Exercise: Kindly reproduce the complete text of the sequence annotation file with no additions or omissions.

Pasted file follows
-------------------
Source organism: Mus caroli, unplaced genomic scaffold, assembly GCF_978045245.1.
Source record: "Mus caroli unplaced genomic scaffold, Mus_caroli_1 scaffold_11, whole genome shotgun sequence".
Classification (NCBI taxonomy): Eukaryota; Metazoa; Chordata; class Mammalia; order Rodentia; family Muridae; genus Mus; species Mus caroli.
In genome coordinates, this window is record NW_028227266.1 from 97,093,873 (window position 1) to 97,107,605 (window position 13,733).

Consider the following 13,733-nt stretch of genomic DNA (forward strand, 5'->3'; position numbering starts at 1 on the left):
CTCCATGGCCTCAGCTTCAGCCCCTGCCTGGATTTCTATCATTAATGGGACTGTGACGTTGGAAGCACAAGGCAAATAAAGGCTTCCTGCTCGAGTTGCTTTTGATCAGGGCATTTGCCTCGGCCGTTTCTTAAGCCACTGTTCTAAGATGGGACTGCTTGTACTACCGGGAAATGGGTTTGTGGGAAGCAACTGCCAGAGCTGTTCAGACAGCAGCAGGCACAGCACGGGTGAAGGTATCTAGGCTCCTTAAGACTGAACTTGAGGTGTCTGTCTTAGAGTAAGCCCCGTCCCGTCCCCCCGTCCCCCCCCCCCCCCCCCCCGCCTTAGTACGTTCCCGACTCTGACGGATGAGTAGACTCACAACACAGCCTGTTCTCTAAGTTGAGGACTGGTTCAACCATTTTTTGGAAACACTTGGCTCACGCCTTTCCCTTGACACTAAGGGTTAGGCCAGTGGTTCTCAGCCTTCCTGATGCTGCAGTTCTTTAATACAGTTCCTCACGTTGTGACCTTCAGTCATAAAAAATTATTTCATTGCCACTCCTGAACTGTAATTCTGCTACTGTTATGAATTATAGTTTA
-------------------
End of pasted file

Source organism: Mus caroli, unplaced genomic scaffold, assembly GCF_978045245.1.
Source record: "Mus caroli unplaced genomic scaffold, Mus_caroli_1 scaffold_11, whole genome shotgun sequence".
Classification (NCBI taxonomy): Eukaryota; Metazoa; Chordata; class Mammalia; order Rodentia; family Muridae; genus Mus; species Mus caroli.
In genome coordinates, this window is record NW_028227266.1 from 97,093,873 (window position 1) to 97,107,605 (window position 13,733).

Consider the following 13,733-nt stretch of genomic DNA (forward strand, 5'->3'; position numbering starts at 1 on the left):
CTCCATGGCCTCAGCTTCAGCCCCTGCCTGGATTTCTATCATTAATGGGACTGTGACGTTGGAAGCACAAGGCAAATAAAGGCTTCCTGCTCGAGTTGCTTTTGATCAGGGCATTTGCCTCGGCCGTTTCTTAAGCCACTGTTCTAAGATGGGACTGCTTGTACTACCGGGAAATGGGTTTGTGGGAAGCAACTGCCAGAGCTGTTCAGACAGCAGCAGGCACAGCACGGGTGAAGGTATCTAGGCTCCTTAAGACTGAACTTGAGGTGTCTGTCTTAGAGTAAGCCCCGTCCCGTCCCCCCGTCCCCCCCCCCCCCCCCCCCGCCTTAGTACGTTCCCGACTCTGACGGATGAGTAGACTCACAACACAGCCTGTTCTCTAAGTTGAGGACTGGTTCAACCATTTTTTGGAAACACTTGGCTCACGCCTTTCCCTTGACACTAAGGGTTAGGCCAGTGGTTCTCAGCCTTCCTGATGCTGCAGTTCTTTAATACAGTTCCTCACGTTGTGACCTTCAGTCATAAAAAATTATTTCATTGCCACTCCTGAACTGTAATTCTGCTACTGTTATGAATTATAGTTTA